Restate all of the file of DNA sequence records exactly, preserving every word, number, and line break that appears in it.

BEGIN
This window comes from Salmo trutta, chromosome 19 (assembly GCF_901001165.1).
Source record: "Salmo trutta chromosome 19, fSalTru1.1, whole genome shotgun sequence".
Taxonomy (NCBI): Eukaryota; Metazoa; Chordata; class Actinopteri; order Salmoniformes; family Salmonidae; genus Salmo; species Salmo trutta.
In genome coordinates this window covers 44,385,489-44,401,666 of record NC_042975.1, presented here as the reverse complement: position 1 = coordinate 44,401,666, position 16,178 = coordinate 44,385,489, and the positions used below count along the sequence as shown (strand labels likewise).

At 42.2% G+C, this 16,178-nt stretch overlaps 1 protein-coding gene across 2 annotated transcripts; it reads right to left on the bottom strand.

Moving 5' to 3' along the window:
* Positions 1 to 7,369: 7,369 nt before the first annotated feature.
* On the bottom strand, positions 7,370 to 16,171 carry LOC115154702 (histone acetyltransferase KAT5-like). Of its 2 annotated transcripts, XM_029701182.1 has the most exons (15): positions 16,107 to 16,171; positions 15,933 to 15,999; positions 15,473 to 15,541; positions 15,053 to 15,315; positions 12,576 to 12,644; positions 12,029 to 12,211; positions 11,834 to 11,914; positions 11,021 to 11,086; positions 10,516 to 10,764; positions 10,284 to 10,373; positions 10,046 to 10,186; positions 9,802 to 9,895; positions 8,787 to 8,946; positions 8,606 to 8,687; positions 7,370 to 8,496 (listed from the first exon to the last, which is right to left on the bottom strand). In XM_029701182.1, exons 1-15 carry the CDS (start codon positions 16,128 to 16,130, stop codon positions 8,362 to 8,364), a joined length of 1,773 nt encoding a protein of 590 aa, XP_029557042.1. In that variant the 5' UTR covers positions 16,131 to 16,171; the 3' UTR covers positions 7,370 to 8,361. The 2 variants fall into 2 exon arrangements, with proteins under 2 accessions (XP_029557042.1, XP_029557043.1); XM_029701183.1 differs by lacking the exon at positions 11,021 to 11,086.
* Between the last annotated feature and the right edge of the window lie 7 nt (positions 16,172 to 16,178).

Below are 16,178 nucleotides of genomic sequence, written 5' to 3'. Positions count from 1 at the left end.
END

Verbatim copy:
This window comes from Salmo trutta, chromosome 19 (assembly GCF_901001165.1).
Source record: "Salmo trutta chromosome 19, fSalTru1.1, whole genome shotgun sequence".
Taxonomy (NCBI): Eukaryota; Metazoa; Chordata; class Actinopteri; order Salmoniformes; family Salmonidae; genus Salmo; species Salmo trutta.
In genome coordinates this window covers 44,385,489-44,401,666 of record NC_042975.1, presented here as the reverse complement: position 1 = coordinate 44,401,666, position 16,178 = coordinate 44,385,489, and the positions used below count along the sequence as shown (strand labels likewise).

At 42.2% G+C, this 16,178-nt stretch overlaps 1 protein-coding gene across 2 annotated transcripts; it reads right to left on the bottom strand.

Moving 5' to 3' along the window:
* Positions 1 to 7,369: 7,369 nt before the first annotated feature.
* On the bottom strand, positions 7,370 to 16,171 carry LOC115154702 (histone acetyltransferase KAT5-like). Of its 2 annotated transcripts, XM_029701182.1 has the most exons (15): positions 16,107 to 16,171; positions 15,933 to 15,999; positions 15,473 to 15,541; positions 15,053 to 15,315; positions 12,576 to 12,644; positions 12,029 to 12,211; positions 11,834 to 11,914; positions 11,021 to 11,086; positions 10,516 to 10,764; positions 10,284 to 10,373; positions 10,046 to 10,186; positions 9,802 to 9,895; positions 8,787 to 8,946; positions 8,606 to 8,687; positions 7,370 to 8,496 (listed from the first exon to the last, which is right to left on the bottom strand). In XM_029701182.1, exons 1-15 carry the CDS (start codon positions 16,128 to 16,130, stop codon positions 8,362 to 8,364), a joined length of 1,773 nt encoding a protein of 590 aa, XP_029557042.1. In that variant the 5' UTR covers positions 16,131 to 16,171; the 3' UTR covers positions 7,370 to 8,361. The 2 variants fall into 2 exon arrangements, with proteins under 2 accessions (XP_029557042.1, XP_029557043.1); XM_029701183.1 differs by lacking the exon at positions 11,021 to 11,086.
* Between the last annotated feature and the right edge of the window lie 7 nt (positions 16,172 to 16,178).

Below are 16,178 nucleotides of genomic sequence, written 5' to 3'. Positions count from 1 at the left end.